Ágnes Nemes Nagy: Between

"I have no serious doubt," observed George Szirtes in his Introduction to The Night of Akhenaton, a selection of her poetry, "that Ágnes Nemes Nagy is one of the great indispensable poets of the twentieth century." Agnes Nemes Nagy (1922-1991) was a Hungarian poet, author, political writer and activist, whose life, as for so many of her generation, was defined by the Second World War, and particularly by the friends she knew who died in Auschwitz. Between by Agnes Nemes Nagy and translated by Hugh Maxton comprises the largest translated collection of Nagy’s work into English, and is published by Dedalus in Dublin and Corvina in Budapest.

Angels are always terrifying in Nagy and often allied to tree and branch symbols. Her imagery in general is often 'off-centre'; she wrote about the process of writing as “I think it is the duty of the poet to obtain citizenship for an increasing horde of nameless emotions”.

On board ship carried Statues,
Huge faces unrecognised
On board ship carried statues
To stand on the island.
Between nose and ears
Perfect right angle
Otherwise blank.
On board ship carried statues
And so I sank
- 'I Carried Statues'

“Terraced Landscape' is a prose piece which visually describes movement through time through the poem's 34 separate planes or terraces:

Zero Plane.
                  Now nothing is visible.Yet something continues
To sound, in a fragmentary fashion, breaking down,
Swelling. Do you hear it? Up there somewhere,
Towering little domes like the roofing of a city, unknown bells inside”

Zero Plane is the poem's introduction, while the overall structure is cyclical, so that the white noise at the end of Level 34 seques back to the beginning, Zero Plane. Not all the levels are described, yet all things acquire depth and shape, everyday objects swell and become, they lose their flatness. This reminds me of Sylvia Plath’s 'I love the thingness of things’, and of how familiar objects become so alien or so intimate to the observer that they acquire a symbolic importance.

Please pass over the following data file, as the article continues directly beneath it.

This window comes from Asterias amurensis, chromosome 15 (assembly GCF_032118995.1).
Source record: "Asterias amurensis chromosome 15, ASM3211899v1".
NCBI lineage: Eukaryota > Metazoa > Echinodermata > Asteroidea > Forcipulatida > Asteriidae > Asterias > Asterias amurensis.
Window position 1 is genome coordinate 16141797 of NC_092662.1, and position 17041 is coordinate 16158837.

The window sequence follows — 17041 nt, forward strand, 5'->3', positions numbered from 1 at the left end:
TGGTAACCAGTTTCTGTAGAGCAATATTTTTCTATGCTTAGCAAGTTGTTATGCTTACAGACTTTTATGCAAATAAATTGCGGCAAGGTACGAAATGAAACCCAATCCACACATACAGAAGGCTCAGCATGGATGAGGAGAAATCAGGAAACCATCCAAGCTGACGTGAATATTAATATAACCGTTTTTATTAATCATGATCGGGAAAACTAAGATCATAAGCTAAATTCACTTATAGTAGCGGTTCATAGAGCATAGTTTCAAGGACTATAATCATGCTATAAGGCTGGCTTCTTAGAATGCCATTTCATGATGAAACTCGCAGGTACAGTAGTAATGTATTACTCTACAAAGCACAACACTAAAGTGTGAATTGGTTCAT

The poem ‘Lazarus’ –

‘Round his left shoulder, as he got up slowly
Every day’s Muscle gathered in agony
His death was flayed off him like a gauze
Because second birth has such harsh laws

– recalls Leonard Baskin’s Hanged Man’, a lithograph from the Fifties of the Hanged man from the Tarot deck, an image not only of torture but also a warning that the poet and artist must consistently engage with the world whatever the cost.

Between is divided into short poems and cycles, two essays and some prose, with Nagy herself contributing the foreword. Hugh Maxton talks of the translation / collaboration process at the back of the book, but between intro and postscript the images and words create, for this reader, visual monuments, portals into a mythos and an often sublime awareness.

Hanged Man

Ágnes Nemes Nagy, Between, (Dedalus Press), translated by Hugh Maxton.

Christine Murray is a poet, web developer, and qualified conservation stone cutter. 

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